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In the Ultimatum Game, participants typically reject monetary offers they consider unfair even if the alternative is to gain no money at all. In the present study, ERPs were recorded while subjects processed different offers of a proposer. In addition to clearly fair and unfair offers, mid-value offers which cannot be easily classified as fair or unfair and(More)
The "irrational" rejections of unfair offers by people playing the Ultimatum Game (UG), a widely used laboratory model of economical decision-making, have traditionally been associated with negative emotions, such as frustration, elicited by unfairness (Sanfey, Rilling, Aronson, Nystrom, & Cohen, 2003; van't Wout, Kahn, Sanfey, & Aleman, 2006). We recorded(More)
Rejections of unfair offers in the ultimatum game (UG) are commonly assumed to reflect negative emotional arousal mediated by the anterior insula and medial prefrontal cortex. We aimed to disentangle those neural mechanisms associated with direct personal involvement ('I have been treated unfairly') from those associated with fairness considerations, such(More)
Everything else being the same, an equal outcome is generally preferred; however, an equitable allocation sometimes is possible only by sacrificing the total amount of resources available to society. Moreover, direct interests may interact with the perception of equality. Here, we have investigated individual preferences, and their neural basis, by(More)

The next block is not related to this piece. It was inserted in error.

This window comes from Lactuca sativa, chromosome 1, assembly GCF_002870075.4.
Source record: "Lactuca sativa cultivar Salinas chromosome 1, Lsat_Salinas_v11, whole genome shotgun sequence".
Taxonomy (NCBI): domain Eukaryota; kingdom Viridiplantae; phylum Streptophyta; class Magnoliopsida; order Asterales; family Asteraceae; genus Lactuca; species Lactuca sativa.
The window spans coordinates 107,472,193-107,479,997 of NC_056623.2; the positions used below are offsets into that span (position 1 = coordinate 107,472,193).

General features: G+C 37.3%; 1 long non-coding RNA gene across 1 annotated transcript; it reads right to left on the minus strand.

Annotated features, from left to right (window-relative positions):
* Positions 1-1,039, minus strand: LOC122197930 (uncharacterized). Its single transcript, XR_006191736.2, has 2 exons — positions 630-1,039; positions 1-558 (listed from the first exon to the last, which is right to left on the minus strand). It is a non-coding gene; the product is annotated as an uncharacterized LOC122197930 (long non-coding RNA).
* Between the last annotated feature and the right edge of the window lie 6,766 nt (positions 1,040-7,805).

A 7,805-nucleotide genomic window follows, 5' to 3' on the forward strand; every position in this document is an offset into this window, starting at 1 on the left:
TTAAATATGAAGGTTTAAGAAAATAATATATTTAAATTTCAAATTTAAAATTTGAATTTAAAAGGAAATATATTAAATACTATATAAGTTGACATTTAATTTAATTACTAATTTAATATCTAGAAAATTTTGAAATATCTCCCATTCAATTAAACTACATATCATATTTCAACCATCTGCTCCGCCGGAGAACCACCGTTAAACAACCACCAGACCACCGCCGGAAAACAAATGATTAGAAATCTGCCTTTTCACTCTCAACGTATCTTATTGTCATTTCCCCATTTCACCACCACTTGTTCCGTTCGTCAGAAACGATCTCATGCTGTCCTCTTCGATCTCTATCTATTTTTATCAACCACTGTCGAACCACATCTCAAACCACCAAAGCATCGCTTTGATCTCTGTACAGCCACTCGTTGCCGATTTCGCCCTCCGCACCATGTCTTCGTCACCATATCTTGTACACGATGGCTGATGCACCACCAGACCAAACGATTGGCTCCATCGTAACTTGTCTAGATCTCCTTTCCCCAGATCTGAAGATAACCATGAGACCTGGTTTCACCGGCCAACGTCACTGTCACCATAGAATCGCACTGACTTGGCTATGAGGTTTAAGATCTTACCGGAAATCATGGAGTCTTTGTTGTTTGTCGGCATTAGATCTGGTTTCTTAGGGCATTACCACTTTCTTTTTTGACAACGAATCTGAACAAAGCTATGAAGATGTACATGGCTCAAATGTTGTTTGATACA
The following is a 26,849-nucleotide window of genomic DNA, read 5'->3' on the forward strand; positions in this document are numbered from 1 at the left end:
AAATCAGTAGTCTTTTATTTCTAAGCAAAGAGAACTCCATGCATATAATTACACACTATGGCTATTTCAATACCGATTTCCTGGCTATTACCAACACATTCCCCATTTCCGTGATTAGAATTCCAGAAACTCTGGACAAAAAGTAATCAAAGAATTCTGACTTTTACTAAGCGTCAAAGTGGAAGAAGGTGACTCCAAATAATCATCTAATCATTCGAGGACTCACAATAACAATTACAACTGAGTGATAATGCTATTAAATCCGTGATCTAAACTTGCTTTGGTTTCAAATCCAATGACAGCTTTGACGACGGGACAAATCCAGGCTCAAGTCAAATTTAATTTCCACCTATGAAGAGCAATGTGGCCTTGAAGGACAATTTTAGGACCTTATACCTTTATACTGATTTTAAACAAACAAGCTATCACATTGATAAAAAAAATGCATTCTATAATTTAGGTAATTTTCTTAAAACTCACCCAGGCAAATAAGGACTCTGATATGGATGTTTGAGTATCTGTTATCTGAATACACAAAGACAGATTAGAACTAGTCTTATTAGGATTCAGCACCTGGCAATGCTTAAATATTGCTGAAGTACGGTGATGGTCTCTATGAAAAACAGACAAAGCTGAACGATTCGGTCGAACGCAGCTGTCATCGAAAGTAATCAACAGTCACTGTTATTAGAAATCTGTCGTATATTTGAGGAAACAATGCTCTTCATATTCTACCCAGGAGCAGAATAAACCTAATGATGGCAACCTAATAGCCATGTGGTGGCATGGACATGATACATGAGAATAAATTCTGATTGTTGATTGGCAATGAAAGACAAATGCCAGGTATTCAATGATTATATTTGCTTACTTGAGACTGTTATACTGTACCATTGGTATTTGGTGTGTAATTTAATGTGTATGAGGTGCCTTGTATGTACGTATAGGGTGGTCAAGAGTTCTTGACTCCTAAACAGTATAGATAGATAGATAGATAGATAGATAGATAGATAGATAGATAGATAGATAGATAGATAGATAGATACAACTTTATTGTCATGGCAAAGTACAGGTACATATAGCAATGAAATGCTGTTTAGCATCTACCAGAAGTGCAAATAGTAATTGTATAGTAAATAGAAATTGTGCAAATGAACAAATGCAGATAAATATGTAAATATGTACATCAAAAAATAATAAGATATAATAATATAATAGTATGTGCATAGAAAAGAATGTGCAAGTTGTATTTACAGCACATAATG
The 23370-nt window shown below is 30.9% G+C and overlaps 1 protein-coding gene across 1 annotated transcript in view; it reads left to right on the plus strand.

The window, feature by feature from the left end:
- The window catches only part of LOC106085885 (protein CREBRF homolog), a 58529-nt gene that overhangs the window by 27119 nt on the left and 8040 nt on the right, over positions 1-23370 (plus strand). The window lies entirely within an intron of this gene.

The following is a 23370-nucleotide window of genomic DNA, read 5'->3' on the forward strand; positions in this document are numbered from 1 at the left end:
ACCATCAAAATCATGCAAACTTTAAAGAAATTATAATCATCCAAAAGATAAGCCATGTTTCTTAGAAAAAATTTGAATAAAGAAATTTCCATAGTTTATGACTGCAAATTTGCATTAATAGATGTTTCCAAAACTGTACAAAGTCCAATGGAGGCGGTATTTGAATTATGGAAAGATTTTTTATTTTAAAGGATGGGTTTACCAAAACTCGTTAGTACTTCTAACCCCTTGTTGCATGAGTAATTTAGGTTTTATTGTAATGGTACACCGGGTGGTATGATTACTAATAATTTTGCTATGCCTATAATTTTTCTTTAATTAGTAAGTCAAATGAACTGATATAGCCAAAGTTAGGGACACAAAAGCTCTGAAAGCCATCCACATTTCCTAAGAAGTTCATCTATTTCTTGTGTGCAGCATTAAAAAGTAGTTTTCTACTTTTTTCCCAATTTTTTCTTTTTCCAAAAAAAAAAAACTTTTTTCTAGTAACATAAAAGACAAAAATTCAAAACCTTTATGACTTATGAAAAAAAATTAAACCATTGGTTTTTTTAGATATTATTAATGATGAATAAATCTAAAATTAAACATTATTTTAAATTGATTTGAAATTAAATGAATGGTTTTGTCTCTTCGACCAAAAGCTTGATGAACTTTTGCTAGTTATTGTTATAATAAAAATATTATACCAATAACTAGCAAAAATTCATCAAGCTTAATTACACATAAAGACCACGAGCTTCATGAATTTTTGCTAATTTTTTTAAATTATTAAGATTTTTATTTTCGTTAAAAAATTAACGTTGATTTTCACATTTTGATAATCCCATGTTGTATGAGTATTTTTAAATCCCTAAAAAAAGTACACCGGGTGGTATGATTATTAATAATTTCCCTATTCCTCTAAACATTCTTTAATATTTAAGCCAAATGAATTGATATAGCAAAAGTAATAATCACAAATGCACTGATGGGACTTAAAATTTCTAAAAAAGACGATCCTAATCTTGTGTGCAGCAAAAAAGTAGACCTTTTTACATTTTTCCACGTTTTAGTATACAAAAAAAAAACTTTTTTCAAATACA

In the following paragraphs, I am arguing that rejecting inequality, even when it means sacrificing available resources, could be interpreted as a default response that occurs when there is no other reason to choose otherwise. Moreover, I am reviewing some of our latest findings suggesting that emotions might not be the sole mechanism that ultimately(More)
It has now become widely accepted that economic decisions are influenced by cognitive and emotional processes. In the present study, we aimed at disentangling the neural mechanisms associated with the way in which the information is formulated, i.e., framing effect, in terms of gain or loss, which influences people's decisions. Participants played a fMRI(More)
Neural correlates of unfairness perception depend on who is the target of the unfair treatment. These previous findings suggest that the activation of medial prefrontal cortex (MPFC) is related to unfairness perception only when the subject of the measurement is also the person affected by the unfair treatment. We aim at demonstrating the specificity of(More)
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